North Carolina communities receive planning support for incubator farms

Date posted: March 21, 2012

Elma Lomax Farm-Becky Kirkland photoGrower Colleen McDaniel guides a group through the Elma C. Lomax Incubator Farm in Cabarrus County.

Media Contact: Joanna Lelekacs, 919.244.5269 or joanna_lelekacs@ncsu.edu

Several North Carolina communities will receive support in establishing incubator farms, thanks to the Center for Environmental Farming Systems (CEFS) and the Bringing New Farmers to the Table Project. Incubator farms provide new farmers with plots of land to begin their operations and hone their farming skills before they make an investment in a more permanent location.

CEFS, a partnership of N.C. State University, N.C. A&T State University and the N.C. Department of Agriculture and Consumer Services, has chosen five initial communities to receive project planning support for incubator farms. The average age of American farmers is now 57. To address this, the National Institute of Food and Agriculture’s Beginning Farmer and Rancher Development Program is looking for ways to encourage interested individuals to become farmers, and incubator farms are one approach.

Bringing New Farmers to the Table will help support the supply side of the 10% Campaign –www.nc10percent.com — a program of CEFS and N.C. Cooperative Extension that seeks to encourage consumers to spend 10 percent of their food dollars locally. To achieve that goal, the campaign encourages the development and training of new farmers who produce and sell food products locally.

N.C. Cooperative Extension supports two established incubator farms: The Breeze Farm Enterprise Incubator in Orange County and the Elma C. Lomax Incubator Farm in Cabarrus County.

“Building the local food economy can spur economic development and grow jobs in North Carolina. One core aspect is nurturing new farmers in their quest to produce for the state’s growing local foods markets,” says Nancy Creamer, co-director of CEFS.

The communities and lead organizations that will receive planning support under the CEFS program are listed below. Other communities may be included in the future.

Jacksonville, Onslow County
This incubator project involves a collaboration among the Onslow County Farmers Market, N.C. Cooperative Extension, the Natural Resources Conservation Services and the City of Jacksonville. For more information, contact Larry Kent, Onslow County Cooperative Extension, 910.455.5873 or Larry_Kent@ncsu.edu.

Greensboro, Guilford County
A collaboration between Eastern Development Growth Enterprise, a non-profit economic development organization, and North Carolina A&T State University, this urban incubator farm will be developed on land provided by the Redevelopment Commission of Greensboro. For more information contact Gayland Oliver, gnc1229@yahoo.com.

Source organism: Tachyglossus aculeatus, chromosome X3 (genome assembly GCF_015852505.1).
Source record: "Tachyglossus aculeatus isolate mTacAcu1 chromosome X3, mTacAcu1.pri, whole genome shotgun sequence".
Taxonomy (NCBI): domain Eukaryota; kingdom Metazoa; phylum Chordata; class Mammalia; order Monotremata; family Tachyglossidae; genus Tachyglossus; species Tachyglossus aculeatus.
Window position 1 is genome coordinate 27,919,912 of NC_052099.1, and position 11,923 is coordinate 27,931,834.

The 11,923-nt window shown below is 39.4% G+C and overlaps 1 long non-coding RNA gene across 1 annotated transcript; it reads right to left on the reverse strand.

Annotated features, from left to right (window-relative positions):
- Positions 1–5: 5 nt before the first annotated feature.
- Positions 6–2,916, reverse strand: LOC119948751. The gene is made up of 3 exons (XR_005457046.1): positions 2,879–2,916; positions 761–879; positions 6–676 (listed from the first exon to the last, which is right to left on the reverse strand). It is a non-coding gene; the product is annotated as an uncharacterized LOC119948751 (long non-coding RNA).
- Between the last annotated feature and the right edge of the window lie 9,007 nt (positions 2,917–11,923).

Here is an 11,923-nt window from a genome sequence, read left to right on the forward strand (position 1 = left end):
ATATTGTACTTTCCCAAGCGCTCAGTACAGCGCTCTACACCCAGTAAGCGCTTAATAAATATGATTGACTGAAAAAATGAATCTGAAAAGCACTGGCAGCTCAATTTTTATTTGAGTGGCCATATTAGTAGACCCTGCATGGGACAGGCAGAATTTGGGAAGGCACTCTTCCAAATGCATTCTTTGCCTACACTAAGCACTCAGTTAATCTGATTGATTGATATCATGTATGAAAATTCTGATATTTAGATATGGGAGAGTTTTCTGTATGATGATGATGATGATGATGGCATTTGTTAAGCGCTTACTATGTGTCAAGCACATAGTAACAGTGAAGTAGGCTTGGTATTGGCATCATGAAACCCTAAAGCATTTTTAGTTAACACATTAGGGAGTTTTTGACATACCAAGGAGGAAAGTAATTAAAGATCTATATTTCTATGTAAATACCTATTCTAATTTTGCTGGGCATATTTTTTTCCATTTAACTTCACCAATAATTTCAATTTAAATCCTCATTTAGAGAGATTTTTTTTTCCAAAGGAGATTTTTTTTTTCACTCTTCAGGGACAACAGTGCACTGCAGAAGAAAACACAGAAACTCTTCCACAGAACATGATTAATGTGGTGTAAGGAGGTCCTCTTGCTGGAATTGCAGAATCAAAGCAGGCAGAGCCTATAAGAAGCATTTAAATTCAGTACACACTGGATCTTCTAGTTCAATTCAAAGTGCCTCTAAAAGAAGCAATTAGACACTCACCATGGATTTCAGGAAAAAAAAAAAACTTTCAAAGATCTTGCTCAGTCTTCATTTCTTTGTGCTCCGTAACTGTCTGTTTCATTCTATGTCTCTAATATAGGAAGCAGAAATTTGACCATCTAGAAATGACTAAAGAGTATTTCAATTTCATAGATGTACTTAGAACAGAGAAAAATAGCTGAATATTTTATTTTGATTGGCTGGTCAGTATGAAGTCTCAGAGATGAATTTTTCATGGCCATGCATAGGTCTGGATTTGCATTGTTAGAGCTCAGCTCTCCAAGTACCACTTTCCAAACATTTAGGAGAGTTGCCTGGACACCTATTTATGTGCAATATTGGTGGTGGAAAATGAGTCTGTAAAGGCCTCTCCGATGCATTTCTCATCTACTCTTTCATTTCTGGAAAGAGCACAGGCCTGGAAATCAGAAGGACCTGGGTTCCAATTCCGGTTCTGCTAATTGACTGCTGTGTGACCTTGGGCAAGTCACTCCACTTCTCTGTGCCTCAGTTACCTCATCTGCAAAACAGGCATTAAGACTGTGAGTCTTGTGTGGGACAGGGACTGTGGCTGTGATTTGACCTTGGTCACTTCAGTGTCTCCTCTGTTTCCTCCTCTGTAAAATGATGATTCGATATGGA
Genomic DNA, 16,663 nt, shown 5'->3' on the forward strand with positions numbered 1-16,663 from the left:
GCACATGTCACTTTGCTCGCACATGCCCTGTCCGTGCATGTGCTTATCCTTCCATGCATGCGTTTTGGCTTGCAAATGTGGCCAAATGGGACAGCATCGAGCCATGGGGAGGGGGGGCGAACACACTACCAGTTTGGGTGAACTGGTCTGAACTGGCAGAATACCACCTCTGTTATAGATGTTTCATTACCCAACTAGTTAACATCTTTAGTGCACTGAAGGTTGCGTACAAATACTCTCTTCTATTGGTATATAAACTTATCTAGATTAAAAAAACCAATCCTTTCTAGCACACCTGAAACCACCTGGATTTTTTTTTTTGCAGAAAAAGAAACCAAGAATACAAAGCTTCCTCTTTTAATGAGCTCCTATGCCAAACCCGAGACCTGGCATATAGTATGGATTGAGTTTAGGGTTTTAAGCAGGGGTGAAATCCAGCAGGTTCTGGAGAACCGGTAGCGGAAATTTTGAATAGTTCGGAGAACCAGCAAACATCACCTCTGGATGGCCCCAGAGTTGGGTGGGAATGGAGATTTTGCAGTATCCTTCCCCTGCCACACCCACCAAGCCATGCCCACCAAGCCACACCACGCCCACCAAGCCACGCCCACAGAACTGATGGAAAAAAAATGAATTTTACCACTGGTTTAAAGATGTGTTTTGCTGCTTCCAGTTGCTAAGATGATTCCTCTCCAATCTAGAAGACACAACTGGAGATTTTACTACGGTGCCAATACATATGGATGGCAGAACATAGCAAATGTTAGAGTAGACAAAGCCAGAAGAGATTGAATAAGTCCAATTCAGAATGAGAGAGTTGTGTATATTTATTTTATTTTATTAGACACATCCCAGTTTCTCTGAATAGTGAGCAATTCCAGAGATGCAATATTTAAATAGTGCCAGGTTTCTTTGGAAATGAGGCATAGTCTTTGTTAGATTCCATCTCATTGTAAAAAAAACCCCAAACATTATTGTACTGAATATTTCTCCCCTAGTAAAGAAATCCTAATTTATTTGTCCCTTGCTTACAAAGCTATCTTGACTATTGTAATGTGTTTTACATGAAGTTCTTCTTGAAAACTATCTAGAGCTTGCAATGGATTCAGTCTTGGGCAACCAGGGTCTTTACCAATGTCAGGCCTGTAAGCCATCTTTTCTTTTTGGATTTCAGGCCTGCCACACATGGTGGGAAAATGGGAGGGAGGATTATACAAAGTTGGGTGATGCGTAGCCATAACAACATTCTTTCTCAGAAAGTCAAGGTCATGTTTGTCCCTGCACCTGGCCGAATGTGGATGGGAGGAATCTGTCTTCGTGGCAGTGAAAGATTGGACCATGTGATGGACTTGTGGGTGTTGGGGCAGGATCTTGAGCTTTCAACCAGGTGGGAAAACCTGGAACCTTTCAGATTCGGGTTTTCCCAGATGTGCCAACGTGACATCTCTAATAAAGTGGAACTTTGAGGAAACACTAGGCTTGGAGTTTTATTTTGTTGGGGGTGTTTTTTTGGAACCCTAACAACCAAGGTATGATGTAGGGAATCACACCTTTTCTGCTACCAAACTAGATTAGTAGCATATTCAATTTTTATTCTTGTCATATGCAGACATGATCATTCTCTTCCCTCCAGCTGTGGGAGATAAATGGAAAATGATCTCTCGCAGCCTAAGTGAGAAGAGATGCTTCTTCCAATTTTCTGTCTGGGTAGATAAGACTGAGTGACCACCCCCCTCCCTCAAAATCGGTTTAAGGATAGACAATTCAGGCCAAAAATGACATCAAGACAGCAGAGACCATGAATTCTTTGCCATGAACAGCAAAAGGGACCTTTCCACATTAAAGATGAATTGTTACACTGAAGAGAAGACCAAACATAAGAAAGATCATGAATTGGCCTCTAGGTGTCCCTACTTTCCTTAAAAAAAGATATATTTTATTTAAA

Robbins, Moore County

This project is an effort organized by the Town of Robbins and a growing number of partners in the community. For more information, contact Claire Barrow, 910.948.2000 or cmatthew75@hotmail.com.

Wilmington, New Hanover County
LINC’s Education of Agriculture Program, an urban farming initiative of Leading Into New Communities (LINC), Inc., in partnership with Southeastern North Carolina Food Systems Program, Feast Down East, is working with individuals returning from incarceration in New Hanover County. For more information, contact Frankie Roberts, 910.762.4635 or froberts@lincnc.org.

Goldsboro, Wayne County
A collaboration between the Wayne Food Initiative and the Golden Glove Boxing Group, this incubator project will be developed on land leased from the City of Goldsboro. For more information, contact Cheryl Alston, calston9@nc.rr.com.

Partnering with CEFS in the Bringing New Farmers to the Table project are the National Center for Appropriate Technology, the Carolina Farm Stewardship Association, the North Carolina Cooperative Extension Service and Andrew Branan, an attorney who concentrates his practice on production agriculture and land transfer issues.

Bringing New Farmers to the Table is supported by the Beginning Farmer and Rancher Development Program of the National Institute of Food and Agriculture, U.S. Department of Agriculture, grant number #2010-49400-21733. For more information on the Bringing New Farmers to the Table project, visit www.ncnewfarmers.org.

–Written by Natalie Hampton, nhampton@ncsu.edu or 919.513.3128

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